At first glance, many are seeing Amazon’s new card reader as a competitive move against the likes of Square and PayPal. But this is actually a tiny start to a bigger vision.
Combine all of this with the fact that it has over 200 million cards on file and you quickly realize it’s a no-brainer for the company to extend more into payments with the card reader’s swipe technology.
Amazon already supports some of the largest startups in the ecommerce and payments space. Its current payment APIs and the fact that its AWS platform is API-driven already is a good thing. That means Amazon thinks in APIs — it’s the company’s normal operating mode. So, what does it mean if Amazon opens up the swiper and future technology to developers? Of course, there are many precedents remaining for this to happen what with their current payments and AWS platform, but I think their mode of operating will continue on with the introduction of its card reader.
Compared to Amazon, very few companies can compete at scale and have a developer-focused strategy in place. Because of this, the real competitor Amazon is hedging against is Apple, which has been making strides to enter the physical payments world. Existing Apple technologies like Passbook, iBeacon, and TouchID could be key centerpieces for a stellar payment system. And the company already has the love and support of developers around the world, who are building some of the best merchant-facing apps available. And Apple also has four times as many credit cards that Amazon has on file — a mind-boggling 800 million!
I see a future where mainly Apple and Amazon are what developers are building off of, with PayPal close behind, then Square. All of these companies will continue to create ecosystems around their payment plus commerce APIs. And the traditional payment processors will either acquire and staff up tech units to innovate and integrate — as Square is now doing with their acquisition of BookFresh (now the recently released “Square Appointments”) — or slowly fall off the map. Larger, old school payment companies, traditional ISOs, meanwhile, are being forced to get defensive, as they don’t have technical expertise in-house. You either have that in your DNA or you buy it.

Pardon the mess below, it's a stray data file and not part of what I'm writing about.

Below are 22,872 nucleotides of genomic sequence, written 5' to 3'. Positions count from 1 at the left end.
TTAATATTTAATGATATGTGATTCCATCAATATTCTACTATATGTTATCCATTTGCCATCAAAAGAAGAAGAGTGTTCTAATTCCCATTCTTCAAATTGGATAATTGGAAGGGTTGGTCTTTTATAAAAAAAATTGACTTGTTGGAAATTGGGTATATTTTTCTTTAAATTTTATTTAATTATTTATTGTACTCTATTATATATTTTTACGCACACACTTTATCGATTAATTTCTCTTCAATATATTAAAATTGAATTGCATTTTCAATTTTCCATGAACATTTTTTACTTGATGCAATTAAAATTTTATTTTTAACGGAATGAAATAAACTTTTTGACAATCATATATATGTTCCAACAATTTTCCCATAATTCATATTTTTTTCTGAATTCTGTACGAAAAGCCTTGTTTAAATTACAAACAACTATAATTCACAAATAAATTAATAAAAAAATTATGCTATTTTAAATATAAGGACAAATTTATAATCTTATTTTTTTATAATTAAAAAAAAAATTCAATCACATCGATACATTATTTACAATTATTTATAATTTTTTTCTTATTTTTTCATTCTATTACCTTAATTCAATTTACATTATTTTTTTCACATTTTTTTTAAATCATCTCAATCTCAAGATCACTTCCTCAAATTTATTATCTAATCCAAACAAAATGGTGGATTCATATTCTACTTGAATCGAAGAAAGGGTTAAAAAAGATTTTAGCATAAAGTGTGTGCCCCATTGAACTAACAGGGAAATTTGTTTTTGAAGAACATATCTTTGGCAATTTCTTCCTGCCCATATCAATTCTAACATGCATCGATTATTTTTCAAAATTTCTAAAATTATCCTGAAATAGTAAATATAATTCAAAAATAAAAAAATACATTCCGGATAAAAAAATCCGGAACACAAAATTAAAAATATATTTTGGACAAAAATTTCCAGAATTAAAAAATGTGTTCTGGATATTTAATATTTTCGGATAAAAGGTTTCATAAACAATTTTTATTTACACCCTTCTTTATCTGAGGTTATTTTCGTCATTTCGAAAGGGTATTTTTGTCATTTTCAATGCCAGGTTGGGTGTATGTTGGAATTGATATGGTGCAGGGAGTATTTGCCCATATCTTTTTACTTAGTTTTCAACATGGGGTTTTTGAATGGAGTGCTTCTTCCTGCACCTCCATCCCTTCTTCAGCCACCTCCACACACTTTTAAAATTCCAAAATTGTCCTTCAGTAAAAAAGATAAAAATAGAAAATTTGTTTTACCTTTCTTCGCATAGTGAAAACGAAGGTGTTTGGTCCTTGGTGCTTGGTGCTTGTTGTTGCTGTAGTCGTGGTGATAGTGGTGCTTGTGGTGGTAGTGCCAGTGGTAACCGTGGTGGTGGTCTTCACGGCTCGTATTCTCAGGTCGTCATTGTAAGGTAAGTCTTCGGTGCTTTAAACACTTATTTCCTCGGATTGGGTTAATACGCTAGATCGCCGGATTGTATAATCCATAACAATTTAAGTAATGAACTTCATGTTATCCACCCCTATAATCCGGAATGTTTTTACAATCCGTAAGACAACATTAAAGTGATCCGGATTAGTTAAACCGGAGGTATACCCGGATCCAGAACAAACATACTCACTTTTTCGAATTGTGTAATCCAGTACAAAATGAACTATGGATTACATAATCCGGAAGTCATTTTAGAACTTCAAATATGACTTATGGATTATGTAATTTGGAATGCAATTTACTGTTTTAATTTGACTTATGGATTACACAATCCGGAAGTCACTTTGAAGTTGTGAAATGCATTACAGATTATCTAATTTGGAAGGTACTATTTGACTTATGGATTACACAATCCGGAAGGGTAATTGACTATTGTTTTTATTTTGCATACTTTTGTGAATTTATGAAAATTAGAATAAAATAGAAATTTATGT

What about Google,? It can be a player if it gets its payments act together. Google has shown a lot of interest in payments, but it doesn’t have a great track record. While it has a full Wallet API, it also cancelled its Checkout product and passed it over to Braintree, now owned by PayPal.
Google does have massive reach with Android, and if enough retail locations picked up Google’s Wallet product as the preferred method of payment, it could get interesting. But up to this point, Google hasn’t had great success, likely because its offerings aren’t any more effective than pulling out your credit card and swiping. Nowadays a payment alternative needs to be either seamless or have immediate benefits for the customer.
What could put a wrench in Amazon’s plans however is that current merchant perception of the company is not great. “They’ll use our data to sell to our customers on Amazon.com” is a frequently voiced concern. If that were to swell up as a collective voice, it’d be hard to overcome. At that point you’d still see smaller merchants taking the bait but not the larger merchants.
Obviously the other players in the space, especially PayPal and Apple, will be hyper-aggressive in their efforts to prevent Amazon from securing market share in their arena. Apple and PayPal can use their existing distribution channels and large amounts of capital to prevent Amazon’s entry from getting off further off the ground. PayPal has gone to free processing before as a competitive tactic, and I can see it happening here.
If Amazon doesn’t allow for integrations into third-party tools, that could make adoption difficult as well. Without the ability to integrate into other services there would be no chance for Amazon to tie into the Point of Sale solutions in market collectively serving millions of larger merchants. That would mean missing out on about 48% of credit card transactions in the U.S. and instead focusing on the 25 million micro-merchants that make up 2%. I think Amazon’s ambitions are larger than that. Given their track record, I think most would agree.
Nate Stewart is the founder and CEO of Zing. He has a long history of helping SMBs grow from humble beginnings to multi-million dollar successes and has a soft spot for ecommerce. Send any questions his way at: firstname.lastname@example.org